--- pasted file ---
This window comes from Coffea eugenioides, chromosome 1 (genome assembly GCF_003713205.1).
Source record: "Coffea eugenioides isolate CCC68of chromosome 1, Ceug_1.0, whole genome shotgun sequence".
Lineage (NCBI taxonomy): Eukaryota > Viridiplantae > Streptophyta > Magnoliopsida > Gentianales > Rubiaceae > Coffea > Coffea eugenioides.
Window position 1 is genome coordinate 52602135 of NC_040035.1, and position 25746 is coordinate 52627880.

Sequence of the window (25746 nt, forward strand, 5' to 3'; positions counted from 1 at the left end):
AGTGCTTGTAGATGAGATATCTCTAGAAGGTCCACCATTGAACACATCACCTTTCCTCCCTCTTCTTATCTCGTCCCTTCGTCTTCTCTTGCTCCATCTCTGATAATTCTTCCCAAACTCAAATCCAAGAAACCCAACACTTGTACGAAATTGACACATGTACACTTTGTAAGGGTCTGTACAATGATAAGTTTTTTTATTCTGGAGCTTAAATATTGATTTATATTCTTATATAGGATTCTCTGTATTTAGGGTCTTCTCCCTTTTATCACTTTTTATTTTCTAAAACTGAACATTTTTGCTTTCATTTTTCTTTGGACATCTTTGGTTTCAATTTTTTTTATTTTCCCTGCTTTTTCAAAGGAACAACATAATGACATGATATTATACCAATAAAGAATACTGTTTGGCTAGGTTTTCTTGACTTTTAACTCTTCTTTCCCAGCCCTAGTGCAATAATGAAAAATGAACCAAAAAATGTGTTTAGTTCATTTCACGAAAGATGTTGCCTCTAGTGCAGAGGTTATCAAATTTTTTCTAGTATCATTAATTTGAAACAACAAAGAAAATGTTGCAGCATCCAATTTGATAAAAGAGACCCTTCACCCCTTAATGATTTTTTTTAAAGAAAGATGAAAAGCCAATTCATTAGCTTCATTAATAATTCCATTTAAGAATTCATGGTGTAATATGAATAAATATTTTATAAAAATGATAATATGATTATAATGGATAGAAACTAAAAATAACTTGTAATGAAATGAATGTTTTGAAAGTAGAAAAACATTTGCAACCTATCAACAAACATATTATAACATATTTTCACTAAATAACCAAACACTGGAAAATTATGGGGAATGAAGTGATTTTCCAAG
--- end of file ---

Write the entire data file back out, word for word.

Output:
This window comes from Coffea eugenioides, chromosome 1 (genome assembly GCF_003713205.1).
Source record: "Coffea eugenioides isolate CCC68of chromosome 1, Ceug_1.0, whole genome shotgun sequence".
Lineage (NCBI taxonomy): Eukaryota > Viridiplantae > Streptophyta > Magnoliopsida > Gentianales > Rubiaceae > Coffea > Coffea eugenioides.
Window position 1 is genome coordinate 52602135 of NC_040035.1, and position 25746 is coordinate 52627880.

Sequence of the window (25746 nt, forward strand, 5' to 3'; positions counted from 1 at the left end):
AGTGCTTGTAGATGAGATATCTCTAGAAGGTCCACCATTGAACACATCACCTTTCCTCCCTCTTCTTATCTCGTCCCTTCGTCTTCTCTTGCTCCATCTCTGATAATTCTTCCCAAACTCAAATCCAAGAAACCCAACACTTGTACGAAATTGACACATGTACACTTTGTAAGGGTCTGTACAATGATAAGTTTTTTTATTCTGGAGCTTAAATATTGATTTATATTCTTATATAGGATTCTCTGTATTTAGGGTCTTCTCCCTTTTATCACTTTTTATTTTCTAAAACTGAACATTTTTGCTTTCATTTTTCTTTGGACATCTTTGGTTTCAATTTTTTTTATTTTCCCTGCTTTTTCAAAGGAACAACATAATGACATGATATTATACCAATAAAGAATACTGTTTGGCTAGGTTTTCTTGACTTTTAACTCTTCTTTCCCAGCCCTAGTGCAATAATGAAAAATGAACCAAAAAATGTGTTTAGTTCATTTCACGAAAGATGTTGCCTCTAGTGCAGAGGTTATCAAATTTTTTCTAGTATCATTAATTTGAAACAACAAAGAAAATGTTGCAGCATCCAATTTGATAAAAGAGACCCTTCACCCCTTAATGATTTTTTTTAAAGAAAGATGAAAAGCCAATTCATTAGCTTCATTAATAATTCCATTTAAGAATTCATGGTGTAATATGAATAAATATTTTATAAAAATGATAATATGATTATAATGGATAGAAACTAAAAATAACTTGTAATGAAATGAATGTTTTGAAAGTAGAAAAACATTTGCAACCTATCAACAAACATATTATAACATATTTTCACTAAATAACCAAACACTGGAAAATTATGGGGAATGAAGTGATTTTCCAAG